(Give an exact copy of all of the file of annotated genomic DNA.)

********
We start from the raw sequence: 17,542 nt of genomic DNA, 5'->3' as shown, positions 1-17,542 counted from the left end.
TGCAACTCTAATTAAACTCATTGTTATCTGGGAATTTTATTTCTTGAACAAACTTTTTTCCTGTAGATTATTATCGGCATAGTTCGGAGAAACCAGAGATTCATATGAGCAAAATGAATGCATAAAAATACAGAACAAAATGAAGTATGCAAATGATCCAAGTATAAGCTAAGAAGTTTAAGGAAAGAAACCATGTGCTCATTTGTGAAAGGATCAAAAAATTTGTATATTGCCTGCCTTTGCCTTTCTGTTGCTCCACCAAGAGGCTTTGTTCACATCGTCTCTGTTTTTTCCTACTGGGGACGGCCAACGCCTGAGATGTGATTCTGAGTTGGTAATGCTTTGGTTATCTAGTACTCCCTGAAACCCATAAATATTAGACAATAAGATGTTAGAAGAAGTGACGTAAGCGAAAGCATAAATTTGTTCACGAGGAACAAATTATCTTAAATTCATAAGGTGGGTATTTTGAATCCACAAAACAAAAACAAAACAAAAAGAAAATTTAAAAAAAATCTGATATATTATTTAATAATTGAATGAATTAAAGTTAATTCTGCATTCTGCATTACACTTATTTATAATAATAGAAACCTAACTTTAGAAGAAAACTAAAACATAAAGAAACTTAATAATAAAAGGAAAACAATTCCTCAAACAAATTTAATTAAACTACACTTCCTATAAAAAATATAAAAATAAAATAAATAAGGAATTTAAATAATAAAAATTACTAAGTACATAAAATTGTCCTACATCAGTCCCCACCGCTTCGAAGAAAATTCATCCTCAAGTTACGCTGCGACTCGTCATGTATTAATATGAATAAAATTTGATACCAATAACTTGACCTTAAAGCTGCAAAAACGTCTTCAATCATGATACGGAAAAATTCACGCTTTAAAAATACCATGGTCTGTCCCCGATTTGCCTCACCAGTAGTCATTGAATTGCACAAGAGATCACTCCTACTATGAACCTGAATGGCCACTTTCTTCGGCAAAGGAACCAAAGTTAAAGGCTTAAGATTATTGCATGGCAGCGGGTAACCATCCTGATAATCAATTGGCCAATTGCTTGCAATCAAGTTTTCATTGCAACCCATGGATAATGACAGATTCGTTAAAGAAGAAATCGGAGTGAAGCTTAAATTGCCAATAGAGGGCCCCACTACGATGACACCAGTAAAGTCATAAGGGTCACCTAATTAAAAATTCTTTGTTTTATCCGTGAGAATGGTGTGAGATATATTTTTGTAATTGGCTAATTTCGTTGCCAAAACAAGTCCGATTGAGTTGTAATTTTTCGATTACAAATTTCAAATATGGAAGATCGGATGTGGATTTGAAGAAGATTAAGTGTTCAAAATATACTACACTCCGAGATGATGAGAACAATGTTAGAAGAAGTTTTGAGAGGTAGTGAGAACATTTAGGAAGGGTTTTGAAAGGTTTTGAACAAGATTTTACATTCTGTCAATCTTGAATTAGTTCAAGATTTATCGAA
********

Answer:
We start from the raw sequence: 17,542 nt of genomic DNA, 5'->3' as shown, positions 1-17,542 counted from the left end.
TGCAACTCTAATTAAACTCATTGTTATCTGGGAATTTTATTTCTTGAACAAACTTTTTTCCTGTAGATTATTATCGGCATAGTTCGGAGAAACCAGAGATTCATATGAGCAAAATGAATGCATAAAAATACAGAACAAAATGAAGTATGCAAATGATCCAAGTATAAGCTAAGAAGTTTAAGGAAAGAAACCATGTGCTCATTTGTGAAAGGATCAAAAAATTTGTATATTGCCTGCCTTTGCCTTTCTGTTGCTCCACCAAGAGGCTTTGTTCACATCGTCTCTGTTTTTTCCTACTGGGGACGGCCAACGCCTGAGATGTGATTCTGAGTTGGTAATGCTTTGGTTATCTAGTACTCCCTGAAACCCATAAATATTAGACAATAAGATGTTAGAAGAAGTGACGTAAGCGAAAGCATAAATTTGTTCACGAGGAACAAATTATCTTAAATTCATAAGGTGGGTATTTTGAATCCACAAAACAAAAACAAAACAAAAAGAAAATTTAAAAAAAATCTGATATATTATTTAATAATTGAATGAATTAAAGTTAATTCTGCATTCTGCATTACACTTATTTATAATAATAGAAACCTAACTTTAGAAGAAAACTAAAACATAAAGAAACTTAATAATAAAAGGAAAACAATTCCTCAAACAAATTTAATTAAACTACACTTCCTATAAAAAATATAAAAATAAAATAAATAAGGAATTTAAATAATAAAAATTACTAAGTACATAAAATTGTCCTACATCAGTCCCCACCGCTTCGAAGAAAATTCATCCTCAAGTTACGCTGCGACTCGTCATGTATTAATATGAATAAAATTTGATACCAATAACTTGACCTTAAAGCTGCAAAAACGTCTTCAATCATGATACGGAAAAATTCACGCTTTAAAAATACCATGGTCTGTCCCCGATTTGCCTCACCAGTAGTCATTGAATTGCACAAGAGATCACTCCTACTATGAACCTGAATGGCCACTTTCTTCGGCAAAGGAACCAAAGTTAAAGGCTTAAGATTATTGCATGGCAGCGGGTAACCATCCTGATAATCAATTGGCCAATTGCTTGCAATCAAGTTTTCATTGCAACCCATGGATAATGACAGATTCGTTAAAGAAGAAATCGGAGTGAAGCTTAAATTGCCAATAGAGGGCCCCACTACGATGACACCAGTAAAGTCATAAGGGTCACCTAATTAAAAATTCTTTGTTTTATCCGTGAGAATGGTGTGAGATATATTTTTGTAATTGGCTAATTTCGTTGCCAAAACAAGTCCGATTGAGTTGTAATTTTTCGATTACAAATTTCAAATATGGAAGATCGGATGTGGATTTGAAGAAGATTAAGTGTTCAAAATATACTACACTCCGAGATGATGAGAACAATGTTAGAAGAAGTTTTGAGAGGTAGTGAGAACATTTAGGAAGGGTTTTGAAAGGTTTTGAACAAGATTTTACATTCTGTCAATCTTGAATTAGTTCAAGATTTATCGAA